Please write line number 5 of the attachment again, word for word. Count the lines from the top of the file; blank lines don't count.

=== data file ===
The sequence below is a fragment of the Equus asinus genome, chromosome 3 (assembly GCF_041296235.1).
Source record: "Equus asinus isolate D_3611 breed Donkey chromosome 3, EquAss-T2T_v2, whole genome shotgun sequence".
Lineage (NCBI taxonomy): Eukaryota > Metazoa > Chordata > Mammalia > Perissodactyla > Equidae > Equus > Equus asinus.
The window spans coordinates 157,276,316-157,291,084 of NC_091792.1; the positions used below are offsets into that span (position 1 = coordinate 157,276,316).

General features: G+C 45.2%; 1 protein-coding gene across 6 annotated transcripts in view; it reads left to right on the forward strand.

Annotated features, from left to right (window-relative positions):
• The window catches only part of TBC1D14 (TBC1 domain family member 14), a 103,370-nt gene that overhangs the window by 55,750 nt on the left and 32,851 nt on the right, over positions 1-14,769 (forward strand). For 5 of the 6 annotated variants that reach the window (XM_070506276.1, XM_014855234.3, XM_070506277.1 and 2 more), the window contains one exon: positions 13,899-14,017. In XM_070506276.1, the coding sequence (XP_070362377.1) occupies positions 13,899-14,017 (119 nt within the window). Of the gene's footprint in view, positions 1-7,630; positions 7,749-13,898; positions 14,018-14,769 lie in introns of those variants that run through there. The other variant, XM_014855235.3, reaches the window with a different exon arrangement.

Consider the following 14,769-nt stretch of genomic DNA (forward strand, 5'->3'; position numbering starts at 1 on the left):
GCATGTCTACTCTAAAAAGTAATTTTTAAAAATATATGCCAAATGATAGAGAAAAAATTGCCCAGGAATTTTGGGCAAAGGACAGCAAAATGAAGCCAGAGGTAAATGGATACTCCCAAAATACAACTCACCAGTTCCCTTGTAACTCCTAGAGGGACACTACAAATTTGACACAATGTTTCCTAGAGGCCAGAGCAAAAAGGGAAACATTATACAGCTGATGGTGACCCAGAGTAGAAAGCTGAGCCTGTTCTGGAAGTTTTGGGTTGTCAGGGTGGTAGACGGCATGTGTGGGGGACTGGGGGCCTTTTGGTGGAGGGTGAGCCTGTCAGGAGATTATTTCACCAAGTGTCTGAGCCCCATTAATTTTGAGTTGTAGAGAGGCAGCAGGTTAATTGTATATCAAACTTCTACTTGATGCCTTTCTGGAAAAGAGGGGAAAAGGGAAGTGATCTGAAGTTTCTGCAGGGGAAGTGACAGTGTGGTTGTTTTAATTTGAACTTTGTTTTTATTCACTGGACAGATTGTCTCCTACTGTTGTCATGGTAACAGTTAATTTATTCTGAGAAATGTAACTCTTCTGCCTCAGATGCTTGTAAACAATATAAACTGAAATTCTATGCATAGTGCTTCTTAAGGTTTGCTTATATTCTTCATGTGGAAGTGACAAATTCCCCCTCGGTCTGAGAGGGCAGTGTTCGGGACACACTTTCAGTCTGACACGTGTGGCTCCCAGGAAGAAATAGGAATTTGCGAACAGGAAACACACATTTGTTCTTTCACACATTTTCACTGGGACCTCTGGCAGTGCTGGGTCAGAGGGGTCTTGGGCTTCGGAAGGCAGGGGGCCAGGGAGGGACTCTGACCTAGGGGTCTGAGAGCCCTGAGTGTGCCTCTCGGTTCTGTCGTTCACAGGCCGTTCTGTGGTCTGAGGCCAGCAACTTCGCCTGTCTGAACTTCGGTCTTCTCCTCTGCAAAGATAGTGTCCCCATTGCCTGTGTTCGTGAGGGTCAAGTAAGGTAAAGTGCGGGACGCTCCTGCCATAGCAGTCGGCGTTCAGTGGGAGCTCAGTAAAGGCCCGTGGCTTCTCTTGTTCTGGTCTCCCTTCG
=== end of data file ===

General features: G+C 45.2%; 1 protein-coding gene across 6 annotated transcripts in view; it reads left to right on the forward strand.